In January, state lawmakers in Utah introduced a bill (now amended) that would ban users under 16 from using social media platforms, and only allow those under 18 to access platforms with parental consent. The bill (SB 152 and companion HB 311) would also ban teens from using social media between 10:30 pm and 6:30 am, give parents full control of under 18’s accounts, and establish a private right of action for individuals to sue platforms.
We are concerned about the potentially detrimental implications that the passage of this bill could have on children, teens, and adults. Prioritizing online safety is FOSI’s main objective, but this must be achieved in ways that will not cause unintentional harms. Our concerns are detailed below.
To achieve its objectives, the bill requires social media platforms to verify the age of every single user through the collection of hard identifiers. For adults, this would include a copy of a driver's license, passport, or other official identification, and for minors this would include a statement from a parent or guardian consenting to the minor having an account, the minor’s name and birth date, a valid form of ID for the parent, and both an email address and physical address for the parent or guardian.
Age assurance is a complicated issue, and while verifying age has the potential to increase online safety, the approach of requiring platforms to use hard identifiers for both parent and child is overly complex and not a fail-safe solution. Recent research by our organization shows that there is no singular method of age assurance that is both effective and trusted by users enough to make it standard.
Mandating the collection and storage of sensitive, personally identifiable information on every user also raises serious privacy concerns. These new data collection requirements are the opposite of data minimization, which is widely agreed upon as an industry standard goal. Forcing platforms to collect more data on every user, including minors, increases the potential for the new information to be mishandled, misused, or stolen.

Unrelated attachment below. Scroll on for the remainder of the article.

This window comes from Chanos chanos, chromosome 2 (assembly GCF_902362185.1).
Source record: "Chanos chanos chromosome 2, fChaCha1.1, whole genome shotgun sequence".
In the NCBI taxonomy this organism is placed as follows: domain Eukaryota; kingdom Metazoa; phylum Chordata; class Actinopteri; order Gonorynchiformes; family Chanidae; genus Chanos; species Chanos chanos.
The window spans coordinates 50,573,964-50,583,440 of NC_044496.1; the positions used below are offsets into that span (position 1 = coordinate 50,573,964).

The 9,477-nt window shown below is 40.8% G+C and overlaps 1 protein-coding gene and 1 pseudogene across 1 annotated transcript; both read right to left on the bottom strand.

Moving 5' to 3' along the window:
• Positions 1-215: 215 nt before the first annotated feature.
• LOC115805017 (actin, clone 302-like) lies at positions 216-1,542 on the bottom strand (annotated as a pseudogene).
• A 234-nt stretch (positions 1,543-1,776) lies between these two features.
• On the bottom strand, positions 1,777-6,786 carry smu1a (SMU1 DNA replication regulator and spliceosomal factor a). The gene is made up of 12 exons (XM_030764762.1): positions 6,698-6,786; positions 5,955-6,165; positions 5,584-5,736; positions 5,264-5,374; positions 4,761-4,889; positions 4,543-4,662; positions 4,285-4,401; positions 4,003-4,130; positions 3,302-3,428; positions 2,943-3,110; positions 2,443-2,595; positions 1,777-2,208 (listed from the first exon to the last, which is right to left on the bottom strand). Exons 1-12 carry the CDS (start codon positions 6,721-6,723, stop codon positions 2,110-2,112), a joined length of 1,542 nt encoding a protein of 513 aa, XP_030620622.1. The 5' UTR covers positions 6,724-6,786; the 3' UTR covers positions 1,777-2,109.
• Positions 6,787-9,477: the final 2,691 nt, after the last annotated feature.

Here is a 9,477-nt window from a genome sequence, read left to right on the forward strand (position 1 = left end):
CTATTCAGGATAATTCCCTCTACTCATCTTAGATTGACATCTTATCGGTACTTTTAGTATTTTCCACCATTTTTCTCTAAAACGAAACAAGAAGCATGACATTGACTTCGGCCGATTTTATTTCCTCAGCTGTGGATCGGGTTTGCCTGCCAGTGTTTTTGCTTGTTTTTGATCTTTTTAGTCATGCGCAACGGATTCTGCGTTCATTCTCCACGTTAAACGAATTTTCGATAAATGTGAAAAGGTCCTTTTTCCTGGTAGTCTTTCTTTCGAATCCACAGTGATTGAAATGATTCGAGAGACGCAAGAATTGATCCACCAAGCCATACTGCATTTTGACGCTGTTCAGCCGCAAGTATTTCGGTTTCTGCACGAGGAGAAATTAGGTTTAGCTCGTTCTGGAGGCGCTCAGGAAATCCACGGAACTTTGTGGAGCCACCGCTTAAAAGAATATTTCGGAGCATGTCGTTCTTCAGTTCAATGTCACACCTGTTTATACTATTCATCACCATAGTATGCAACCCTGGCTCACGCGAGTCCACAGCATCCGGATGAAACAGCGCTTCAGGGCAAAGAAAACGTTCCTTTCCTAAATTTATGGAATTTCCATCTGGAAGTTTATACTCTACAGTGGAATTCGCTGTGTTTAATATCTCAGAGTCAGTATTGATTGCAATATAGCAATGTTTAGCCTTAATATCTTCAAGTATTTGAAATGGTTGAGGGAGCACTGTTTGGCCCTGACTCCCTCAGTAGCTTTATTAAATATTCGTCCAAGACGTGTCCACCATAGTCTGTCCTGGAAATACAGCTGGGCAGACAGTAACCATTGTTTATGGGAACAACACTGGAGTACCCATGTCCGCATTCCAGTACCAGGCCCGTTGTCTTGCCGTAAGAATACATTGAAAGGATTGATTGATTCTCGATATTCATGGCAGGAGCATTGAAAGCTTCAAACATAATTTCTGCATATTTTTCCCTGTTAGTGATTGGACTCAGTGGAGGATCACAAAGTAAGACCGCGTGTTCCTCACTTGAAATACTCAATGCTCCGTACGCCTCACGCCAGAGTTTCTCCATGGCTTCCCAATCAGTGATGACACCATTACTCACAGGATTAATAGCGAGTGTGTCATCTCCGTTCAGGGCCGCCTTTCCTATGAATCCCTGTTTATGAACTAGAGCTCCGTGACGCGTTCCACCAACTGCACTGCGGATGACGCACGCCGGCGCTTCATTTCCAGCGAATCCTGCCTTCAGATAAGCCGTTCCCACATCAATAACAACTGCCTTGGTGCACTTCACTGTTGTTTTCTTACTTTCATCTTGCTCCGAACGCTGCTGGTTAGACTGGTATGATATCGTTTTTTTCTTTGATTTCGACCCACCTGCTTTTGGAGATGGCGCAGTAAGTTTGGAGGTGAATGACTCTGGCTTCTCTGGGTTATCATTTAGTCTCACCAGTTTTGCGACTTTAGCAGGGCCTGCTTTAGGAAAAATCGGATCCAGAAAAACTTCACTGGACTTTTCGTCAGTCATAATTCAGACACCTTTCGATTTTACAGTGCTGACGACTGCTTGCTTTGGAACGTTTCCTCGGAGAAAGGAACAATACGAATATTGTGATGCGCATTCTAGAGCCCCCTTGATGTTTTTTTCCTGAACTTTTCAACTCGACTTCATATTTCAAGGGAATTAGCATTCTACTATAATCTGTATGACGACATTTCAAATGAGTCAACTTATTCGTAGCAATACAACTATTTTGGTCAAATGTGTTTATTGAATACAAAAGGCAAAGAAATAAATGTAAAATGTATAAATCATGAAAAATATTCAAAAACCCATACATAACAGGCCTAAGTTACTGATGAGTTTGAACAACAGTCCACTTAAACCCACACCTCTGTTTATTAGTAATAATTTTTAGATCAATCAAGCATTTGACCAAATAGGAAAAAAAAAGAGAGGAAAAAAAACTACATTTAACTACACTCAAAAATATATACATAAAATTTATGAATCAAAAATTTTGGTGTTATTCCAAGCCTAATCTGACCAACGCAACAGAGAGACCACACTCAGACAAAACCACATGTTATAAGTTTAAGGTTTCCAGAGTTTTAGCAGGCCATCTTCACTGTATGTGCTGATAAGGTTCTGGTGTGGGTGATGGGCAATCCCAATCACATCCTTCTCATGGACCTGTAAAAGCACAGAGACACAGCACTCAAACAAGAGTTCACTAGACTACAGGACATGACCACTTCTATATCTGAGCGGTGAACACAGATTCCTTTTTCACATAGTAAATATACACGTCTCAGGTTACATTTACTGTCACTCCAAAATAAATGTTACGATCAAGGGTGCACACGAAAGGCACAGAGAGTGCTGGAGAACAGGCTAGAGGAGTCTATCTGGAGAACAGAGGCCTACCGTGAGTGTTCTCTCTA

Another flaw is that the bill does not consider children’s and teens’ rights, or their need for agency and independence. As adolescents grow, there is a corresponding increase in their capabilities and need for autonomy. It is important that they develop digital skills and literacy, and are able to take ownership of their online experiences as they approach adulthood.
Additionally, we worry that restricting access will mean restricting education. Teens can access important information, connect with peers, and find community online that may improve physical and mental health. For example, information about sexuality, identity, religion, health, and more can be vital, especially in an unsupportive household. Limiting access to information and education could have a detrimental effect on young people who need it to thrive, especially in a highly connected world.
As a baseline approach, instead of requiring hard identifiers to verify every user’s age, this bill should acknowledge the nuance of age assurance methods and adopt a risk-based, proportional approach that allows platforms to offer users options to determine their age. Incentivizing thoughtful parental controls that allow families to discuss what limits and filters are best for them are more effective than prescriptive solutions and broad bans. Finally, this bill highlights the need for a comprehensive data privacy law at the federal level, as portions of this bill appear to be in direct conflict with other states’ privacy laws.